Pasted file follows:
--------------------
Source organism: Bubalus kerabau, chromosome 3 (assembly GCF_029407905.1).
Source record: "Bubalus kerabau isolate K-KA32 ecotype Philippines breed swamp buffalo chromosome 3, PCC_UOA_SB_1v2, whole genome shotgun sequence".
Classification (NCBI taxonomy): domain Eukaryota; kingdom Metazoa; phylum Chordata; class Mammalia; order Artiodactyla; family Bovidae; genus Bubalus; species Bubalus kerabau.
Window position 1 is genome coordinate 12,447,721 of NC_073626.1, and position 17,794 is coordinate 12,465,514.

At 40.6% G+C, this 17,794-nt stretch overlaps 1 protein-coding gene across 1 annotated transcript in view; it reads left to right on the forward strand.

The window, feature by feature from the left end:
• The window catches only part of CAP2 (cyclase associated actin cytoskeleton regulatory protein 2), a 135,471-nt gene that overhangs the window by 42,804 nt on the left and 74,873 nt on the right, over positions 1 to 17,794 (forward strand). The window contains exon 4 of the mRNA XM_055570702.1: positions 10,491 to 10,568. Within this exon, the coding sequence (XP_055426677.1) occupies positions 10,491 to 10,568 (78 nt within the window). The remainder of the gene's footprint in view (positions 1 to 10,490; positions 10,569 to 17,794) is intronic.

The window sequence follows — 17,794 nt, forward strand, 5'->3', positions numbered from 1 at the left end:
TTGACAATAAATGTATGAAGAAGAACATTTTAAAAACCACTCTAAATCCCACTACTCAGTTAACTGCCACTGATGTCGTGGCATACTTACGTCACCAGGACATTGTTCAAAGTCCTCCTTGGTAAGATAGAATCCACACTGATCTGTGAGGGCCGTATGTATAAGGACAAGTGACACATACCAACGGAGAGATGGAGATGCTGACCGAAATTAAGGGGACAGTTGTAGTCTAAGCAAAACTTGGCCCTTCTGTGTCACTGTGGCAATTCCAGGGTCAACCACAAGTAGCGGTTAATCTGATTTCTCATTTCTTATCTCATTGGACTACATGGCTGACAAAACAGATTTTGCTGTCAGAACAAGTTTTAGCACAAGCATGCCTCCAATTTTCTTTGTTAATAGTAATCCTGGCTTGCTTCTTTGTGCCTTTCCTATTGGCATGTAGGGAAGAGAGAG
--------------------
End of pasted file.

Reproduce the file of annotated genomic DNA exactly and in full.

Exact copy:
Source organism: Bubalus kerabau, chromosome 3 (assembly GCF_029407905.1).
Source record: "Bubalus kerabau isolate K-KA32 ecotype Philippines breed swamp buffalo chromosome 3, PCC_UOA_SB_1v2, whole genome shotgun sequence".
Classification (NCBI taxonomy): domain Eukaryota; kingdom Metazoa; phylum Chordata; class Mammalia; order Artiodactyla; family Bovidae; genus Bubalus; species Bubalus kerabau.
Window position 1 is genome coordinate 12,447,721 of NC_073626.1, and position 17,794 is coordinate 12,465,514.

At 40.6% G+C, this 17,794-nt stretch overlaps 1 protein-coding gene across 1 annotated transcript in view; it reads left to right on the forward strand.

The window, feature by feature from the left end:
• The window catches only part of CAP2 (cyclase associated actin cytoskeleton regulatory protein 2), a 135,471-nt gene that overhangs the window by 42,804 nt on the left and 74,873 nt on the right, over positions 1 to 17,794 (forward strand). The window contains exon 4 of the mRNA XM_055570702.1: positions 10,491 to 10,568. Within this exon, the coding sequence (XP_055426677.1) occupies positions 10,491 to 10,568 (78 nt within the window). The remainder of the gene's footprint in view (positions 1 to 10,490; positions 10,569 to 17,794) is intronic.

The window sequence follows — 17,794 nt, forward strand, 5'->3', positions numbered from 1 at the left end:
TTGACAATAAATGTATGAAGAAGAACATTTTAAAAACCACTCTAAATCCCACTACTCAGTTAACTGCCACTGATGTCGTGGCATACTTACGTCACCAGGACATTGTTCAAAGTCCTCCTTGGTAAGATAGAATCCACACTGATCTGTGAGGGCCGTATGTATAAGGACAAGTGACACATACCAACGGAGAGATGGAGATGCTGACCGAAATTAAGGGGACAGTTGTAGTCTAAGCAAAACTTGGCCCTTCTGTGTCACTGTGGCAATTCCAGGGTCAACCACAAGTAGCGGTTAATCTGATTTCTCATTTCTTATCTCATTGGACTACATGGCTGACAAAACAGATTTTGCTGTCAGAACAAGTTTTAGCACAAGCATGCCTCCAATTTTCTTTGTTAATAGTAATCCTGGCTTGCTTCTTTGTGCCTTTCCTATTGGCATGTAGGGAAGAGAGAG